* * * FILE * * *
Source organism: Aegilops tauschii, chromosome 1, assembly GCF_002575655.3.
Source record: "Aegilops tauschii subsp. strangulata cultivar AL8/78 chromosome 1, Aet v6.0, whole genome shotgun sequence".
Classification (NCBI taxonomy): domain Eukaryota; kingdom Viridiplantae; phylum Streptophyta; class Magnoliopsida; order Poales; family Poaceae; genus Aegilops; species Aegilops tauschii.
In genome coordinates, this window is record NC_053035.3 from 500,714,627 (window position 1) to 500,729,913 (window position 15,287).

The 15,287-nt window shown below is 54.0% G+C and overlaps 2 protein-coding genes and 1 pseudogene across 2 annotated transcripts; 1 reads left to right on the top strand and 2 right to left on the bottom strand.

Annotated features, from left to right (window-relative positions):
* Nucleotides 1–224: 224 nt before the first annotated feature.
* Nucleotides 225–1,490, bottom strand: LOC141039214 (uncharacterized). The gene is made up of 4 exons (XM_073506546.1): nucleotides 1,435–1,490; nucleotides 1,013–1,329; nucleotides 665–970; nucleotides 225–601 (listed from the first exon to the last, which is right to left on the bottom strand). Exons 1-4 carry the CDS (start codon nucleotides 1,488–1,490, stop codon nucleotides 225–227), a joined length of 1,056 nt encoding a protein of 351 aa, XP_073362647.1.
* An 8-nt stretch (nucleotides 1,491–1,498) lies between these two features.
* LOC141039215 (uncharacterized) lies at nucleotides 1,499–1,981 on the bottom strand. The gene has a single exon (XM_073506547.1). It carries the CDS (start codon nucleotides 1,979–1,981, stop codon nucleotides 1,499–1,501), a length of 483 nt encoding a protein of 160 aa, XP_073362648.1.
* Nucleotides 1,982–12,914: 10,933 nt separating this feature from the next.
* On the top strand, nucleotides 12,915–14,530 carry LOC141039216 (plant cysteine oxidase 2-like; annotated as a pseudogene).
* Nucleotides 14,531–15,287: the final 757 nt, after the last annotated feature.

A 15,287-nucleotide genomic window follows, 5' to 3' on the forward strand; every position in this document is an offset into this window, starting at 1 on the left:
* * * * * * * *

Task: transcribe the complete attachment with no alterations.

Source organism: Aegilops tauschii, chromosome 1, assembly GCF_002575655.3.
Source record: "Aegilops tauschii subsp. strangulata cultivar AL8/78 chromosome 1, Aet v6.0, whole genome shotgun sequence".
Classification (NCBI taxonomy): domain Eukaryota; kingdom Viridiplantae; phylum Streptophyta; class Magnoliopsida; order Poales; family Poaceae; genus Aegilops; species Aegilops tauschii.
In genome coordinates, this window is record NC_053035.3 from 500,714,627 (window position 1) to 500,729,913 (window position 15,287).

The 15,287-nt window shown below is 54.0% G+C and overlaps 2 protein-coding genes and 1 pseudogene across 2 annotated transcripts; 1 reads left to right on the top strand and 2 right to left on the bottom strand.

Annotated features, from left to right (window-relative positions):
* Nucleotides 1–224: 224 nt before the first annotated feature.
* Nucleotides 225–1,490, bottom strand: LOC141039214 (uncharacterized). The gene is made up of 4 exons (XM_073506546.1): nucleotides 1,435–1,490; nucleotides 1,013–1,329; nucleotides 665–970; nucleotides 225–601 (listed from the first exon to the last, which is right to left on the bottom strand). Exons 1-4 carry the CDS (start codon nucleotides 1,488–1,490, stop codon nucleotides 225–227), a joined length of 1,056 nt encoding a protein of 351 aa, XP_073362647.1.
* An 8-nt stretch (nucleotides 1,491–1,498) lies between these two features.
* LOC141039215 (uncharacterized) lies at nucleotides 1,499–1,981 on the bottom strand. The gene has a single exon (XM_073506547.1). It carries the CDS (start codon nucleotides 1,979–1,981, stop codon nucleotides 1,499–1,501), a length of 483 nt encoding a protein of 160 aa, XP_073362648.1.
* Nucleotides 1,982–12,914: 10,933 nt separating this feature from the next.
* On the top strand, nucleotides 12,915–14,530 carry LOC141039216 (plant cysteine oxidase 2-like; annotated as a pseudogene).
* Nucleotides 14,531–15,287: the final 757 nt, after the last annotated feature.

A 15,287-nucleotide genomic window follows, 5' to 3' on the forward strand; every position in this document is an offset into this window, starting at 1 on the left: